Scripps National Spelling Bee 2012 Results: Winner, Finalists and Funny Moments

Sam R. Quinn@SamQuinn_Senior Analyst IIIMay 31, 2012

NATIONAL HARBOR, MD - MAY 30:  6-year old Lori Anne C. Madison of Woodbridge, Virginia stands with ESPN reporter Samantha Steele after the second round of the 2012 Scripps National Spelling Bee competition May 30, 2012 in National Harbor, Maryland. 278 spellers are competing in the 85th annual competition.   (Photo by Mark Wilson/Getty Images)
Mark Wilson/Getty Images

The 2012 Scripps National Spelling Bee began with 278 contestants from every U.S. state, American Samoa, Guam, Puerto Rico, U.S. Virgin Islands and Department of Defense Dependents Schools in Europe, the Bahamas, Canada, China, Ghana, Jamaica, Japan, New Zealand and South Korea.

By Thursday night, the field was whittled down to nine finalists competing for a shot at spelling bee immortality. The finalists were Snigdha Nandipati of San Diego, Calif.; Frank Cahill of Parker, Colo.; Stuti Mishra of West Melbourne, Fla.; Gifton Wright of Spanish Town, Jamaica; Jordan Hoffman of Lee's Summit, Mo.; Emma Ciereszynski of Dover, N.H.; Arvind Mahankali of Bayside Hills, N.Y.; Nicholas Rushlow of Pickerington, Ohio; and Lena Greenberg of Philadelphia, Pa.

The competition ended in defeat for all but 14-year-old Nandipati, who won the title of best speller in the nation by spelling the word "guetapens." She clinched the championship after second-place finisher, Stuti Mishra, was eliminated when she incorrectly spelled "schwarmerei," replacing the "a" with an "e."

Winning words from years past include cymotrichous, stromuhr, laodicean, succedaneum, serrefine and ursprache among others.

This was Nandipati's second appearance in the competition, and she became the first champion from California since 2007.

Watch her spell the winning word below.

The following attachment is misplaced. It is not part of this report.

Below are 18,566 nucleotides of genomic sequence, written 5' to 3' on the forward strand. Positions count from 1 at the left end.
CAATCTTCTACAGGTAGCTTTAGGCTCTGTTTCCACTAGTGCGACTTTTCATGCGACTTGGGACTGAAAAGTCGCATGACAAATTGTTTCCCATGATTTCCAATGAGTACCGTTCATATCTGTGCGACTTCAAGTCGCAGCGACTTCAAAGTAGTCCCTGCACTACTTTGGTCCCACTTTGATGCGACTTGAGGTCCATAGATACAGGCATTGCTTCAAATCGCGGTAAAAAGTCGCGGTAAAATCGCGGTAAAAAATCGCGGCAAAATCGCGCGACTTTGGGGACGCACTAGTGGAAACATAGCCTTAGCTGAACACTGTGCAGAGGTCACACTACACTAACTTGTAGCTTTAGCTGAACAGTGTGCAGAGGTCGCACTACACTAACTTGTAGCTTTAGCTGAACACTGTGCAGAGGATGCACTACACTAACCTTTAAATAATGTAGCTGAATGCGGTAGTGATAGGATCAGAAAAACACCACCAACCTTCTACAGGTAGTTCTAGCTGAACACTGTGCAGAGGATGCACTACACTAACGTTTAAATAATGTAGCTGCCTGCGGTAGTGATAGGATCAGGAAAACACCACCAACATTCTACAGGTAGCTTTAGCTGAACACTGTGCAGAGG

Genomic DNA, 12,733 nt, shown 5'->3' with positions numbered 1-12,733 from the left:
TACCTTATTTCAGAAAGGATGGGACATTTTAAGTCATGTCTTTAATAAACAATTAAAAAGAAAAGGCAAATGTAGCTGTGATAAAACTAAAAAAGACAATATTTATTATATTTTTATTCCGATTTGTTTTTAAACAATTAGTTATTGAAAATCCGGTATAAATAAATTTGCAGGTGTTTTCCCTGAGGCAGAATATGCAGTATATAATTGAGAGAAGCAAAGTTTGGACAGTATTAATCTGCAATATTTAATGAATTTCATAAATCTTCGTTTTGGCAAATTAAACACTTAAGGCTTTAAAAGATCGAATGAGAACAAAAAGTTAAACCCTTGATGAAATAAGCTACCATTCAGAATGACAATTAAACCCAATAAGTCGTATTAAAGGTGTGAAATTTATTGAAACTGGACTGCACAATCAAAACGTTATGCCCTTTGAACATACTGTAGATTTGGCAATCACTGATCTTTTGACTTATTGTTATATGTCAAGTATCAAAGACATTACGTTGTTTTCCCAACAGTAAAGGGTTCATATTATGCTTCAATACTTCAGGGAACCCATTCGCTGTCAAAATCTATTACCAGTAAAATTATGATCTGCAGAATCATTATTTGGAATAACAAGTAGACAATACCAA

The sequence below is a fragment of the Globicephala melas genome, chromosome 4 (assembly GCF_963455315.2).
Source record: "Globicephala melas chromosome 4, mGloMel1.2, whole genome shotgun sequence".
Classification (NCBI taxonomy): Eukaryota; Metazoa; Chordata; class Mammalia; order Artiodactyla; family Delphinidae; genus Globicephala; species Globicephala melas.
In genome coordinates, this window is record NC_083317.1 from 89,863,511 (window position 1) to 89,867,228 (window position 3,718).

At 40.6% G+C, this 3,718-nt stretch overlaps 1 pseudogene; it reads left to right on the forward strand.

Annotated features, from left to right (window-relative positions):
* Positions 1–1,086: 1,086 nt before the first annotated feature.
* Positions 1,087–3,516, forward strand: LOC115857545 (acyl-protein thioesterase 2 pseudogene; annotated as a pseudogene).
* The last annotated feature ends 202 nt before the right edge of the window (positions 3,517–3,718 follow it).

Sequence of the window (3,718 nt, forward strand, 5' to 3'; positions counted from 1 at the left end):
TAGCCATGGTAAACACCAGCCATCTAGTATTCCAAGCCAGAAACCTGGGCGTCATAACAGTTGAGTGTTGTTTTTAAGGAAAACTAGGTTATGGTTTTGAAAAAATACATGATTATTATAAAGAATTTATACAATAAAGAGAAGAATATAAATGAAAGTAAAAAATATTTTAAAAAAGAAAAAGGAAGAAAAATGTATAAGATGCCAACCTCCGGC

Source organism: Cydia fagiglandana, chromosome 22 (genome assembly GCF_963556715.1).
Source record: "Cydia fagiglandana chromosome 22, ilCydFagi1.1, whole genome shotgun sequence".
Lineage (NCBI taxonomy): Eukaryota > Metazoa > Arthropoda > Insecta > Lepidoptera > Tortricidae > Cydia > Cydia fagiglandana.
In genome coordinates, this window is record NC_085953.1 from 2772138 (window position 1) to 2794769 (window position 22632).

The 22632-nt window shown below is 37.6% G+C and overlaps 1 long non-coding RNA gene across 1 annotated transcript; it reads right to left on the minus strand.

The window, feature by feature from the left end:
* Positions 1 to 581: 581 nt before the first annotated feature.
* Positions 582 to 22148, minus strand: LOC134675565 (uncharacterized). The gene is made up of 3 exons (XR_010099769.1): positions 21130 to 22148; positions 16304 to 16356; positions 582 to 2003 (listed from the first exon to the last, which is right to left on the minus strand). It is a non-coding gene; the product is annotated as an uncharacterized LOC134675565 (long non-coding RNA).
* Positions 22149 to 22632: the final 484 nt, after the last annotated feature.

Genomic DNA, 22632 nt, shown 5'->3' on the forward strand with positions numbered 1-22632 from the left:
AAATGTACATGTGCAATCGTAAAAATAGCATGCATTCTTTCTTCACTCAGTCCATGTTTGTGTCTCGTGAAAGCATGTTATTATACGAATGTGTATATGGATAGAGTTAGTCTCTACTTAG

She will be awarded $30,000, Merriam-Webster's Third New International Dictionary, unabridged, on CD-ROM, and the Samuel Louis Sugarman Award—a 2012 United States Mint Proof Set and Award Certificate—for her victory.

Mishra will be awarded $12,500 for her second-place finish. Preliminary participants are awarded a $100 gift card, semifinalists grab a $500 gift card, and championship finalists to seventh-place finalists are awarded $1,500.

The surprise of the spelling bee was six-year-old Lori Anne Madison, who was eliminated when she spelled ingluvies incorrectly. Watch the video of her final word below.

Fun Facts About This Year's Tournament, as per

-Forty-one of the 278 contestants are only children, without sibling.

-Speller No. 89, Gifton Wright, has 10 brothers and sisters.

-Speller No. 101, Nat Jordan, has an identical twin named Lily, who finished 10th in the 2011 contest.

-Twenty spellers have at least one relative who competed in a previous national final.

-Three spellers have each had two older siblings compete in previous national finals.

-Speller No. 92, Vanya Shivashankar, is the younger sister of the 2009 national champion, Kayva Shivashankar.

-Of the 278 spellers, 84 percent were between the ages of 12 and 14 years old.

Congratulations to Snigdha and the other competitors.